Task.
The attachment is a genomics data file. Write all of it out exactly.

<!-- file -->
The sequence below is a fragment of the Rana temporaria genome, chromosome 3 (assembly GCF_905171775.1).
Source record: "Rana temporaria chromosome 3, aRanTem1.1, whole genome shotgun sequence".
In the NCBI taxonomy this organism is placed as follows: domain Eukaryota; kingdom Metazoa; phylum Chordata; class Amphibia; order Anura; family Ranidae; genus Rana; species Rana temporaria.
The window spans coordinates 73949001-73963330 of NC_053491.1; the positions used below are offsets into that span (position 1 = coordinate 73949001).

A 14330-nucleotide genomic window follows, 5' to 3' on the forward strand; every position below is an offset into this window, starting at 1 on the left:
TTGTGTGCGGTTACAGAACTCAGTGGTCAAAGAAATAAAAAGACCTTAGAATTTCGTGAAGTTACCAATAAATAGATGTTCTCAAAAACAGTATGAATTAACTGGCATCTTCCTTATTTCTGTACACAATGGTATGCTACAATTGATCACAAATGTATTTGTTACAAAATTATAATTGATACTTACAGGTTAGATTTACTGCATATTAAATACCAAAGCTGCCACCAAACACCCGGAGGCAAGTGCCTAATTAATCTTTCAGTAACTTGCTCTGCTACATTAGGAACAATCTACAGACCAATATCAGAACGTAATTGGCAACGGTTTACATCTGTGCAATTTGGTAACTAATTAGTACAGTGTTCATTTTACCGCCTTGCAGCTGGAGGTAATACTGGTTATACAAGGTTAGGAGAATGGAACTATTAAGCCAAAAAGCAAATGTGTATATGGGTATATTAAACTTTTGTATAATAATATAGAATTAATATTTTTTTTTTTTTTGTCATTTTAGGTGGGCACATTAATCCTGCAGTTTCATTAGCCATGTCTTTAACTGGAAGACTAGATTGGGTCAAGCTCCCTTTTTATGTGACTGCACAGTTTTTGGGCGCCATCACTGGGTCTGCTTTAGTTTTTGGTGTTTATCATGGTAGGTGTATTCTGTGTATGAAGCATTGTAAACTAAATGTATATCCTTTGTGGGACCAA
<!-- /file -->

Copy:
The sequence below is a fragment of the Rana temporaria genome, chromosome 3 (assembly GCF_905171775.1).
Source record: "Rana temporaria chromosome 3, aRanTem1.1, whole genome shotgun sequence".
In the NCBI taxonomy this organism is placed as follows: domain Eukaryota; kingdom Metazoa; phylum Chordata; class Amphibia; order Anura; family Ranidae; genus Rana; species Rana temporaria.
The window spans coordinates 73949001-73963330 of NC_053491.1; the positions used below are offsets into that span (position 1 = coordinate 73949001).

A 14330-nucleotide genomic window follows, 5' to 3' on the forward strand; every position below is an offset into this window, starting at 1 on the left:
TTGTGTGCGGTTACAGAACTCAGTGGTCAAAGAAATAAAAAGACCTTAGAATTTCGTGAAGTTACCAATAAATAGATGTTCTCAAAAACAGTATGAATTAACTGGCATCTTCCTTATTTCTGTACACAATGGTATGCTACAATTGATCACAAATGTATTTGTTACAAAATTATAATTGATACTTACAGGTTAGATTTACTGCATATTAAATACCAAAGCTGCCACCAAACACCCGGAGGCAAGTGCCTAATTAATCTTTCAGTAACTTGCTCTGCTACATTAGGAACAATCTACAGACCAATATCAGAACGTAATTGGCAACGGTTTACATCTGTGCAATTTGGTAACTAATTAGTACAGTGTTCATTTTACCGCCTTGCAGCTGGAGGTAATACTGGTTATACAAGGTTAGGAGAATGGAACTATTAAGCCAAAAAGCAAATGTGTATATGGGTATATTAAACTTTTGTATAATAATATAGAATTAATATTTTTTTTTTTTTTGTCATTTTAGGTGGGCACATTAATCCTGCAGTTTCATTAGCCATGTCTTTAACTGGAAGACTAGATTGGGTCAAGCTCCCTTTTTATGTGACTGCACAGTTTTTGGGCGCCATCACTGGGTCTGCTTTAGTTTTTGGTGTTTATCATGGTAGGTGTATTCTGTGTATGAAGCATTGTAAACTAAATGTATATCCTTTGTGGGACCAA